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Panksepp, J. (2001). The Long-Term Psychobiological Consequences of Infant Emotions: Prescriptions for the Twenty-First Century. Neuropsychoanalysis, 3(2):149-178.
    

(2001). Neuropsychoanalysis, 3(2):149-178

The Long-Term Psychobiological Consequences of Infant Emotions: Prescriptions for the Twenty-First Century

Jaak Panksepp

Some of the personality characteristics of infants emerge from the positive and negative interactions of their brains' emotional strengths with world events. Positive emotional systems appear to operate as attractors that capture cognitive spaces, leading to their broadening, cultivation, and development.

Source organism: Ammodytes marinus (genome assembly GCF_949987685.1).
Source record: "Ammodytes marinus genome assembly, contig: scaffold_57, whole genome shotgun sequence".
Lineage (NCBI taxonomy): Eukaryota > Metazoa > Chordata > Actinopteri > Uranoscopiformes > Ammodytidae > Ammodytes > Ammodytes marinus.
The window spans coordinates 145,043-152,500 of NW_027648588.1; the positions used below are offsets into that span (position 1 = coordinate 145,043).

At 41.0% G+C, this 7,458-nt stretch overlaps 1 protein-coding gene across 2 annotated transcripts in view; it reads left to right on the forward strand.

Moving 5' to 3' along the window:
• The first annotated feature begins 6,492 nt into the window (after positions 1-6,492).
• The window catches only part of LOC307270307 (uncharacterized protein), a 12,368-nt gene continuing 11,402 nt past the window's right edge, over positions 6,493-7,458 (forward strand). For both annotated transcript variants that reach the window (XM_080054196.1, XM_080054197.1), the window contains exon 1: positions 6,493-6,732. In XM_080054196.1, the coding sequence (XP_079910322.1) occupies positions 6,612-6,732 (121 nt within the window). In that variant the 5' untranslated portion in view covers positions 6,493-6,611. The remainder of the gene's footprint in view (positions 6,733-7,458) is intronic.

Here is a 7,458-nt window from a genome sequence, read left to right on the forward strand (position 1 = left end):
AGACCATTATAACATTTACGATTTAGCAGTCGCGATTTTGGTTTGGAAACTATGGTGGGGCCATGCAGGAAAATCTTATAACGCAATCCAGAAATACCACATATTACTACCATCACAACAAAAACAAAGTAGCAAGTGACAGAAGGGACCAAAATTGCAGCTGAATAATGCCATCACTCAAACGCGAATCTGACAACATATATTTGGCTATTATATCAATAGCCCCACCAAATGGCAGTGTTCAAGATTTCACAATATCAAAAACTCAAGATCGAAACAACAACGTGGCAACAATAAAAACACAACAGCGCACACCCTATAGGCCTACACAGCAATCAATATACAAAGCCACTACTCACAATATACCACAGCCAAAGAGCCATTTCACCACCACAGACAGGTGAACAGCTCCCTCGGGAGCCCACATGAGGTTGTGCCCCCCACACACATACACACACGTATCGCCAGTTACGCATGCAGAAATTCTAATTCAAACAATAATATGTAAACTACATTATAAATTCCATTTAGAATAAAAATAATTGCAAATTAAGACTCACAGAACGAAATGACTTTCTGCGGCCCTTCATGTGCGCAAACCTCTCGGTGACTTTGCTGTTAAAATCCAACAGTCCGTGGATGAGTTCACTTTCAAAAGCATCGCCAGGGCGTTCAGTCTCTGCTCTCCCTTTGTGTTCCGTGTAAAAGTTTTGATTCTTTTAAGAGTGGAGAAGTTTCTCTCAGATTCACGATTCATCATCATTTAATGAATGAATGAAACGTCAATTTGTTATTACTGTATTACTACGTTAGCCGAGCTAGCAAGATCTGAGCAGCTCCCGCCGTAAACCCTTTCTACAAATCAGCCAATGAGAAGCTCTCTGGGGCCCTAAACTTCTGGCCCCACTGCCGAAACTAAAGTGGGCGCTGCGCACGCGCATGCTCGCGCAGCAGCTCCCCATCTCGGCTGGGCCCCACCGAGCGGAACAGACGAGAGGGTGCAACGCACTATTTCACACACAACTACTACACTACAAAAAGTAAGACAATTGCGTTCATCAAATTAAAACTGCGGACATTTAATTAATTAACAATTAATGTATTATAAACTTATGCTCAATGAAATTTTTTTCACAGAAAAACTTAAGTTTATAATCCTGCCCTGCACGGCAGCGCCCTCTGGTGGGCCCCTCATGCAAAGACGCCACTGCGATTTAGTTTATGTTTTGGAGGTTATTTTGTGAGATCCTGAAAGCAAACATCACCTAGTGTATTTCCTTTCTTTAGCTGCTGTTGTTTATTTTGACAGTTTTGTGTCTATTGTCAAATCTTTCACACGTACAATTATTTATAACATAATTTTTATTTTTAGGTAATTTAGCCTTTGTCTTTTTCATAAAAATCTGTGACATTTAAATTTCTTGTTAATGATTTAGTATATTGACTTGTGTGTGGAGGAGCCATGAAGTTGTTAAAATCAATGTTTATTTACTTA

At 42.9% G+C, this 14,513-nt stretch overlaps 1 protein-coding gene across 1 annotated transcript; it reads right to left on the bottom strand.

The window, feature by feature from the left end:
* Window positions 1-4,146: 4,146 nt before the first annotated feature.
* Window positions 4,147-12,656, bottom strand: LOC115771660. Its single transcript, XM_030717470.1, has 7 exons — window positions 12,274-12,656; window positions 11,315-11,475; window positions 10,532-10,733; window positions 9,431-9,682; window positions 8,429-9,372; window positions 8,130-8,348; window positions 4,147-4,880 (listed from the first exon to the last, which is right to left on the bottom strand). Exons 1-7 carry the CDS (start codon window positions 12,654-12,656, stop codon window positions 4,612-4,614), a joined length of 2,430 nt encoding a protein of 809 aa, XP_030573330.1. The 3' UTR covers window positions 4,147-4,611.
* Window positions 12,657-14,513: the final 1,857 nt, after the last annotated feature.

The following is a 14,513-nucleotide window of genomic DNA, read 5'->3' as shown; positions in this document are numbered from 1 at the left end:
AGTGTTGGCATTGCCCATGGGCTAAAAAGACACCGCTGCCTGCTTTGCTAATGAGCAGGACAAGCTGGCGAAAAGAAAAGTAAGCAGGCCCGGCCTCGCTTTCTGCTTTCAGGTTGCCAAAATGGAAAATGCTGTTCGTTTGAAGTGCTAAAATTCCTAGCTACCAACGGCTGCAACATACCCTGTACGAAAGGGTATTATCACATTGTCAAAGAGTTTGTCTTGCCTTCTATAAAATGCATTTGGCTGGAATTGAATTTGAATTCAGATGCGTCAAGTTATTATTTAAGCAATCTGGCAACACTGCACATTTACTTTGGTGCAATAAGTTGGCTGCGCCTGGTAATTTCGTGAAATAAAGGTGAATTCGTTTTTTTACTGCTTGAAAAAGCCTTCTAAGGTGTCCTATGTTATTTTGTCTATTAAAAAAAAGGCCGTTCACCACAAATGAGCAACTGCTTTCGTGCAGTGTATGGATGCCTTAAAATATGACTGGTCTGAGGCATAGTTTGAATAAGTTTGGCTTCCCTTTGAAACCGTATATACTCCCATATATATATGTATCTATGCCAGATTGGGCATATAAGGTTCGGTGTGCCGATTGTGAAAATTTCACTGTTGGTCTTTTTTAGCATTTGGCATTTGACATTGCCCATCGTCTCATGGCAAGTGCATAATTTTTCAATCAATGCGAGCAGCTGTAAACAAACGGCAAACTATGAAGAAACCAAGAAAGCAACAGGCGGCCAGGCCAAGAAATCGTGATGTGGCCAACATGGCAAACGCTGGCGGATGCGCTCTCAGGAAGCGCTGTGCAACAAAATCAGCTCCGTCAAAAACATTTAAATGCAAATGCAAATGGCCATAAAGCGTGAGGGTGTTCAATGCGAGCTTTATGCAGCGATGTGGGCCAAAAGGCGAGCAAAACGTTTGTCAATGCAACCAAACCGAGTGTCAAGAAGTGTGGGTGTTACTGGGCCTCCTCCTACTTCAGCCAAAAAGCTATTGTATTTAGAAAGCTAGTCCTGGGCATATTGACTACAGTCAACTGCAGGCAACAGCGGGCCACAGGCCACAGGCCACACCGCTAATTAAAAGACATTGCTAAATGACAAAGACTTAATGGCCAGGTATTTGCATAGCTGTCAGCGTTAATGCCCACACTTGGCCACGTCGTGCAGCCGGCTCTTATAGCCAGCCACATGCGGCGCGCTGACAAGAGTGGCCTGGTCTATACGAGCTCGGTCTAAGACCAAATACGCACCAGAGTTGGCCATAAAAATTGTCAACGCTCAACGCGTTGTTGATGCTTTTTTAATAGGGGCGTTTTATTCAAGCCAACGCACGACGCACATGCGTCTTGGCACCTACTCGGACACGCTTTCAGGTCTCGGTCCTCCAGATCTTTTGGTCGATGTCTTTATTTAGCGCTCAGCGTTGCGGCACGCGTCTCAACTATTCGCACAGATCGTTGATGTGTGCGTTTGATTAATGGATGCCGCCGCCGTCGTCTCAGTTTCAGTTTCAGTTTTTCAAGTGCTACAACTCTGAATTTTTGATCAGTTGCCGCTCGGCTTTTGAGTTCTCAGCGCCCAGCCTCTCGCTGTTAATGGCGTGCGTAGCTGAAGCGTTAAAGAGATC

Negative emotions tend to constrain cognitive activities to more narrow and obsessive channels. One aim of healthy development is to generate harmonious, well-integrated layers of emotional and higher mental processes, as opposed to conflicts between emotional and cognitive experiences. To understand such processes scientifically, we need to conceptualize the deep nature of the emotional brain and the psychiatric difficulties that can emerge from underlying imbalances. Obviously, one has to view the infant as a coherent entity rather than a conglomeration of neurological parts—but a scientific understanding of how their fundamental brain emotional systems may operate (based on the detailed neurobehavioral study of other mammals), may provide new ways to conceptualize how different social environments may modify those paths. Herein, I will highlight areas of research we might cultivate to promote a deeper understanding of key neurodevelopmental issues. The basic premise is that with the emergence of habitual capacities to project their emotions into the world, infants gradually come to see their environments as fundamentally friendly places or uncaring and threatening ones. A great deal of this presumably emerges from brain systems that control sadness and joy. Those brain processes, along with developmental implications, are discussed in some detail.

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